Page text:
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Indy DC Download: Oct. 1 tragedy informs House push to pass gun control package

Humberto Sanchez
Humberto Sanchez
CongressGovernment
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Good morning, and welcome to the Indy DC Download newsletter, a weekly look at what's going on in the nation's capital as it relates to Nevada.

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The tragedy of the October 2017 Las Vegas shooting, the deadliest in the nation’s history, looms over efforts in Congress to pass gun control legislation in response to a string of recent mass shootings, including in Uvalde, Texas, that left 19 elementary school pupils and two teachers dead.

The U.S. House is poised to take up a package of gun violence measures next week, including a bill introduced by Rep. Dina Titus (D-NV). Her bill would ban so-called bump stocks, the devices used by the Las Vegas shooter to mimic the fire of automatic weapons and expend 1,049 rounds in just 11 minutes.

In a statement provided by her office, Titus said her measure, the Closing the Bump Stock Loophole Act, is needed to regulate bump stocks like machine guns, which have no civilian use.

“The manufacture of new machine guns has been illegal in the United States for decades,” Titus said. “Yet bump stocks and similar devices to augment firing capacities circumnavigate the law to produce fully automatic weapons like the ones used in the 1 October mass shooting in Las Vegas.” 

Titus said her proposed bill would provide “strict regulation” under the National Firearms Act, making it illegal to manufacture, sell or possess bump stocks for civilian use. 

The Department of Justice under President Donald Trump issued a rule banning bump stocks in 2018 in response to the Las Vegas shooting. But Titus has argued for her bill rather than a regulation subject to presidential fiat. 

The 2017 shooting at the Route 91 Harvest music festival on the Las Vegas Strip killed 60 people, including two who died in 2020 from injuries sustained at the scene and boosted the death toll from 58. According to the Las Vegas Metropolitan Police Department’s report, nearly 900 people were injured, including more than 400 gunshot or shrapnel injury victims.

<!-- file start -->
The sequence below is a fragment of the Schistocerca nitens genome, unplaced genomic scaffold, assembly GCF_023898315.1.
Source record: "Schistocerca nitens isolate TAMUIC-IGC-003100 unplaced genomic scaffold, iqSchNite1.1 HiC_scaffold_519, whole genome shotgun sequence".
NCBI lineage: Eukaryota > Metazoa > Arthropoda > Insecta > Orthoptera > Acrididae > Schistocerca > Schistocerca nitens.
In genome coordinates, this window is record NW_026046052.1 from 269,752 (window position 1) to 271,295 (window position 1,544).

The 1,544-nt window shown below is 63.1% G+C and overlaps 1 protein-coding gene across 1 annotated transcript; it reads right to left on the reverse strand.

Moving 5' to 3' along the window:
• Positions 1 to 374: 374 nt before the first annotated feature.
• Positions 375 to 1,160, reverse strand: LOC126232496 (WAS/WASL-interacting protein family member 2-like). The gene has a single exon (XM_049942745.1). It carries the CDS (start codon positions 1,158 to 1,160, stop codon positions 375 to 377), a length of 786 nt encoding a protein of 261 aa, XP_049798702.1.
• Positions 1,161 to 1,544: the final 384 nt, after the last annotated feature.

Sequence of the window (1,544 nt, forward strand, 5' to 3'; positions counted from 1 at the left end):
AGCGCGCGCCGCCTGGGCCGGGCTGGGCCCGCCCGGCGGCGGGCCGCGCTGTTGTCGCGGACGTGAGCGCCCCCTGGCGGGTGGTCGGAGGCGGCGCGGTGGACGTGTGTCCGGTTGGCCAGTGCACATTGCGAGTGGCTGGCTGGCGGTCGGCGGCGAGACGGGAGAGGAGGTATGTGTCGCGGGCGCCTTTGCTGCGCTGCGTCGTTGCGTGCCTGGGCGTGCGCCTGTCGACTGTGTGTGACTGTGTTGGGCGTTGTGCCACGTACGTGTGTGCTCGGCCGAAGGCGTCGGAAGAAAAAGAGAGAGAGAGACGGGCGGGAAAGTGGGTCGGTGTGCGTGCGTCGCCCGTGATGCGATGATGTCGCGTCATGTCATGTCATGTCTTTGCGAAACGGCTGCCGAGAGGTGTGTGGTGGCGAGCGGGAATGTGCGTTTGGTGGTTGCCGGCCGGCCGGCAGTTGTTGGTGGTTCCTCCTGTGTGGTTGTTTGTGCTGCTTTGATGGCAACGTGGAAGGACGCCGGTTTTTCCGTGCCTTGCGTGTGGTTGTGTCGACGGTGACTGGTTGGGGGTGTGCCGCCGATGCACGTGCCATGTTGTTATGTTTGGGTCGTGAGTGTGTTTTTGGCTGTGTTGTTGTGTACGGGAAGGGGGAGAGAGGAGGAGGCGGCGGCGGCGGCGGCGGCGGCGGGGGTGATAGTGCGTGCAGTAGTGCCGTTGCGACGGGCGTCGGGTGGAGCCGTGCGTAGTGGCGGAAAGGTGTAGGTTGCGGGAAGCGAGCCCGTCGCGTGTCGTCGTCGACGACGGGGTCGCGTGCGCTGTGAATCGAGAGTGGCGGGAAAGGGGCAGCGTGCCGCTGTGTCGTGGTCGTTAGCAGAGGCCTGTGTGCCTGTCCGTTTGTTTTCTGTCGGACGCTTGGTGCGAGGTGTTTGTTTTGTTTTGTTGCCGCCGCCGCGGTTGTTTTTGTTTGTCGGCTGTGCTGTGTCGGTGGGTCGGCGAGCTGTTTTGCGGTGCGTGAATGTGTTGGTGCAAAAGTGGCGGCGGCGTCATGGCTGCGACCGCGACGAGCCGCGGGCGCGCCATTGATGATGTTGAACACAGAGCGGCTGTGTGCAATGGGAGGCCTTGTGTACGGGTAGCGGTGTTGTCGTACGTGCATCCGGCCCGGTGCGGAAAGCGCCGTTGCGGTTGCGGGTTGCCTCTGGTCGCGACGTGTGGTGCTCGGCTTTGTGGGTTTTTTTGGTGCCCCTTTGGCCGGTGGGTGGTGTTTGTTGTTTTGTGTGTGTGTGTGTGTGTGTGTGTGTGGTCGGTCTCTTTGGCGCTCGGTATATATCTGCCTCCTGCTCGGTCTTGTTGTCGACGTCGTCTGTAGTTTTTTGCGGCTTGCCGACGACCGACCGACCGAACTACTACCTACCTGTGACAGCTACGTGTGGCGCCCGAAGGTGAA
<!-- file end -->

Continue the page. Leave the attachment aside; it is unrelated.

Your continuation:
Multiple other mass shootings have taken place since 2017: including at a Parkland, Florida, high school in 2018, where 17 died; at a Walmart in El Paso, Texas, in 2019, where 23 died; at a Buffalo, New York, grocery store, where 10 were killed on May 14.

Titus, Rep. Susie Lee (D-NV) and Rep. Steven Horsford (D-NV) all signed a letter last week addressed to House Democratic leaders urging them to take up gun control legislation as soon as possible.

The office of Rep. Mark Amodei (R-NV) said he wants to look over any legislation that comes to the floor before weighing in on it. The congressman from Northern Nevada is a staunch supporter of the Second Amendment, which his voting record reflects. Last year, he voted against the Bipartisan Background Checks Act, which would require background checks for firearm transfers between private parties. It last passed the House 227 to 203 with only eight GOP votes in favor.

Despite action in the House, the package is unlikely to pass the Senate, where the parties are split 50 to 50. Democrats would need 10 Republicans to vote with them to overcome a filibuster.

With that in mind, a handful of Senate Democrats and Republicans are trying to reach a deal on a comparatively more modest gun violence measure that stands a better chance in the upper chamber. The agreement could include language to give states incentives to pass red flag laws, which allow law enforcement or family members to petition a judge to remove firearms from someone deemed to pose a threat. Other provisions under discussion entail tweaking the background check system to account for private party sales as well as bolstering school security and mental health programs. 

The Nevada Legislature approved a red flag law in 2019, and it went into effect in 2020

House gun bills

When the issue is gun violence, Las Vegas is never far from the debate. In his speech Thursday, President Joe Biden mentioned the horrific 2017 shooting, arguing for banning assault weapons and limiting high-capacity magazines. 

“How much more carnage are we willing to accept?” Biden asked. “How many more innocent American lives must be taken before we say ‘enough’?”

Las Vegas also came up in the Judiciary Committee markup Thursday of a package of eight gun control bills, including the one put forward by Titus. The committee approved the package on a party-line 25-to-19 vote. The markup came despite the House in recess. The Senate was also out of session. Both chambers are in session next week.